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AGA Tucson Conference - Wednesday, February 6, 2013

Gems... by the Color!

gemstones - © Anh Nguyen - Fotolia.com

Color is what draws people to specific gemstones…we talk about color every day. Color. Color flashes, play of color, fancy color, colors that glow. And every now and then someone might even ask – or think about – the causes of color. So AGA's Tucson conference is turning the spotlight on COLOR.

In the world of sapphire we hear about color enhancement but do gemologists really understand the causes of color in natural sapphire? Understanding what causes color is the first step to better enable the serious gemologist to recognize when colors aren't what they seem. So this year one of the highlights of the Tucson conference will be focusing on this extremely important – and little understood—facet of our field.

In addition to corundum, another gem family being highlighted this year is opal. We all have heard about and seen plenty about Ethiopian opal. The way this material has moved into the market during the past couple of years has reinvigorated the opal market. Supply is good and prices quite favorable for the current economy. But what does the trade really know about this beautiful product? Do these gems pose risks beyond those commonly expected of opal? And speaking of opal, Australian material sets the benchmark for opal. What is the current state of the Australian opal industry? Where is it's future headed?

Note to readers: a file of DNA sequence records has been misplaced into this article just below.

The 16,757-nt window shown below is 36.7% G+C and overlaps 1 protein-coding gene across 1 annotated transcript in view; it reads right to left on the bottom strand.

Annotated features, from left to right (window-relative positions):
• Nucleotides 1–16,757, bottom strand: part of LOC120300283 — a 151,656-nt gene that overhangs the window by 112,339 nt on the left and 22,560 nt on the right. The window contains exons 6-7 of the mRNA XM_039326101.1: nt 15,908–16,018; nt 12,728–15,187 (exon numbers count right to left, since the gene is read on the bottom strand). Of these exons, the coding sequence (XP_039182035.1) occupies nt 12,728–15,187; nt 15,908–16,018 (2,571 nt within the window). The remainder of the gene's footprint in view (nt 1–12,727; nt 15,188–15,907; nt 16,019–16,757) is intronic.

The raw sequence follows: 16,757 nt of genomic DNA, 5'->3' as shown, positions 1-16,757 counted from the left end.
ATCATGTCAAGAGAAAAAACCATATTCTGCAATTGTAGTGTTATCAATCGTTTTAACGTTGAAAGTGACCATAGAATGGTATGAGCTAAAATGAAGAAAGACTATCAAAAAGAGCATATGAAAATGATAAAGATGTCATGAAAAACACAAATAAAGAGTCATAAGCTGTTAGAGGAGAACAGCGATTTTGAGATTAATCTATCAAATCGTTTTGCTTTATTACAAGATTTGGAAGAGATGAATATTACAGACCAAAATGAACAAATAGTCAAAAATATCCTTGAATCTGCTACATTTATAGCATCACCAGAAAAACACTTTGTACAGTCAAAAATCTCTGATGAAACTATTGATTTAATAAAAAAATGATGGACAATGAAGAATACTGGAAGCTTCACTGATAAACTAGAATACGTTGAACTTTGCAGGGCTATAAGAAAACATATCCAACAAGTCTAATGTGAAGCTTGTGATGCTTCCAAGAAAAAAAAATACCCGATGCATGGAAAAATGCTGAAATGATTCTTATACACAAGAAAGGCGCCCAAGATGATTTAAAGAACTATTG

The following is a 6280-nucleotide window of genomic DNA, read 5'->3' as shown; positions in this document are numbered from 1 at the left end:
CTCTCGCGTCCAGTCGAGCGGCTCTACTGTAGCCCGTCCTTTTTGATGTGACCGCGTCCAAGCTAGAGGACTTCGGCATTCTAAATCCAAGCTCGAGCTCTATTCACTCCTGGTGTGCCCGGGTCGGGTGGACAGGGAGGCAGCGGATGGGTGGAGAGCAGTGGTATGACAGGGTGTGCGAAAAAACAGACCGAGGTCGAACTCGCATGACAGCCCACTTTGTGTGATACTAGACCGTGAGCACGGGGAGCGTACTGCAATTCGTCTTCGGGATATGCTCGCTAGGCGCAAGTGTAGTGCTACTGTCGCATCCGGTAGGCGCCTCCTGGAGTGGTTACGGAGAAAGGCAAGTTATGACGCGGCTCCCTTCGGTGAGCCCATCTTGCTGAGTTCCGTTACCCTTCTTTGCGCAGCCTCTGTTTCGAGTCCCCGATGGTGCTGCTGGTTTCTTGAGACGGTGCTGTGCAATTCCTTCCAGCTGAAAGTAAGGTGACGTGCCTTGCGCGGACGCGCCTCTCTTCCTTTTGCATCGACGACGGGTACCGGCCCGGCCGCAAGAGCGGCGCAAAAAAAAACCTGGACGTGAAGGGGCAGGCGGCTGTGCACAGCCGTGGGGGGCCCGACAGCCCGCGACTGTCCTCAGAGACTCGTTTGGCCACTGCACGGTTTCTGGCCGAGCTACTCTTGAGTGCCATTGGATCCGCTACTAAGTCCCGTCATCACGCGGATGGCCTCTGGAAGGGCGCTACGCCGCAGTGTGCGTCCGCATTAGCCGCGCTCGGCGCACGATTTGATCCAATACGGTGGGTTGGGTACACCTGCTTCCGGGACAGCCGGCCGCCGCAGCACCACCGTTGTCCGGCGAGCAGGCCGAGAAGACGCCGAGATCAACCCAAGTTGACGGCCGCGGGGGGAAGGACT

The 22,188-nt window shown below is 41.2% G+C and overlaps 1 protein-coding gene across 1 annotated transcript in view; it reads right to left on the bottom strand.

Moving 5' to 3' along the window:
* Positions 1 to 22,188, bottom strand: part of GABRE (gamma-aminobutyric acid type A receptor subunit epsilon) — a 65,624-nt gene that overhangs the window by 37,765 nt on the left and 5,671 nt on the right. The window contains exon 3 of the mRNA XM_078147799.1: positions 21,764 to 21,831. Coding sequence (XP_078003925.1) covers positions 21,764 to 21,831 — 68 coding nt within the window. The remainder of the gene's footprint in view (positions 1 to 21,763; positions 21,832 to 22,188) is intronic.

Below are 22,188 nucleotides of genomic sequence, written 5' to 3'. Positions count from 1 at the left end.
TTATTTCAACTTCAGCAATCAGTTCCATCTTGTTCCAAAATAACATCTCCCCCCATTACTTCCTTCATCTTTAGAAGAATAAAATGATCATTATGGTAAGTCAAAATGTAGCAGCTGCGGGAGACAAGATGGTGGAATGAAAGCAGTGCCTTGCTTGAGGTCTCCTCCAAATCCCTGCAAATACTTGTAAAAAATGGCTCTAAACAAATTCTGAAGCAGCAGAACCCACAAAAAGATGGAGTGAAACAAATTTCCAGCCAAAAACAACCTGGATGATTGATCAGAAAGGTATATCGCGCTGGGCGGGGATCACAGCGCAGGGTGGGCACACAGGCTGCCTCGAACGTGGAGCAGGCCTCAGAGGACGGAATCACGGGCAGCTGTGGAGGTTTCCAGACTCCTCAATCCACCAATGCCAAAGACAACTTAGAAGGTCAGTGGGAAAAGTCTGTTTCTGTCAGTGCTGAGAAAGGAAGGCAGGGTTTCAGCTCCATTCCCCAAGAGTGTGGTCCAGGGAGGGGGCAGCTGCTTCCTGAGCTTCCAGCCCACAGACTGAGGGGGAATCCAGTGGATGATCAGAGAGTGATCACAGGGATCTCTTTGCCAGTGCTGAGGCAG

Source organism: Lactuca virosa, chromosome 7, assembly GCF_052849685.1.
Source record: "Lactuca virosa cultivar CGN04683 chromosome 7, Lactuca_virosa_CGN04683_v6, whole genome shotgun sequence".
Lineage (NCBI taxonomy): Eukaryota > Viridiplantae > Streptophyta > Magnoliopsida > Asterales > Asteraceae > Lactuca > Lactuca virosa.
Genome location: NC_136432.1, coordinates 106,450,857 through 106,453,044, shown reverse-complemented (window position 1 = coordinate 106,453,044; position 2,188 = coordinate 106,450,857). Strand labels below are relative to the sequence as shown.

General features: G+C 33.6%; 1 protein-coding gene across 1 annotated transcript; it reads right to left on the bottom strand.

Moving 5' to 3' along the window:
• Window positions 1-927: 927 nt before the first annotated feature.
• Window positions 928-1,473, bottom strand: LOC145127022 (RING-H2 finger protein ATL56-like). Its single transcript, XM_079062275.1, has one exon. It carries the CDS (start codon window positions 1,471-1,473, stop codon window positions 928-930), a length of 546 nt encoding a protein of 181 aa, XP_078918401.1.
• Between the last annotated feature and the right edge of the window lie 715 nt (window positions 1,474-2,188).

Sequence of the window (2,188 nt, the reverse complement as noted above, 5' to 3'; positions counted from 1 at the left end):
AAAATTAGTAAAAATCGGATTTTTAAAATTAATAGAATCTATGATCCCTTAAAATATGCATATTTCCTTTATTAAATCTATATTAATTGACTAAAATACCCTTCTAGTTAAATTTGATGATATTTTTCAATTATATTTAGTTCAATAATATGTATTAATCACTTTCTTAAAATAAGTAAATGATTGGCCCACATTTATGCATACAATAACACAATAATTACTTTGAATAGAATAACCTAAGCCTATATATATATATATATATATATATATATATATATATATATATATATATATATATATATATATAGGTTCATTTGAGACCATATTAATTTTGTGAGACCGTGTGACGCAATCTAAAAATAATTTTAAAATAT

necklaceOther important topics addressed this year include new information pertaining to the invaluable clues luminescence can provide, especially with regard to gemstone identification. Insights were gained into the world of luminescence/fluorescence, one of the most interesting and often ignored techniques available to gemologists.

We learned the latest on HPHT techniques for color-enhancing diamonds, including HPHT techniques combined with other techniques such as irradiation. How will these new techniques affect the world of diamonds? What are the detection challenges?

And last – but not least – an in depth examination of the issues surrounding nomenclature and the challenges that now exist in terms of declining public confidence. What are the issues? What are the solutions in this global economy?

This year's prestigious list of panelists included:

AGA's Gemological Conference Spotlight

Diamonds & Opals were among the Headliners at the AGA Tucson Conference

"Diamonds keep making the news," says the President of the Accredited Gemologists Association (AGA ), Donna Hawrelko, "but the nature of the news is undermining confidence and creating concern about the future of the diamond market as we've always known it."

Sonny Pope
Sonny Pope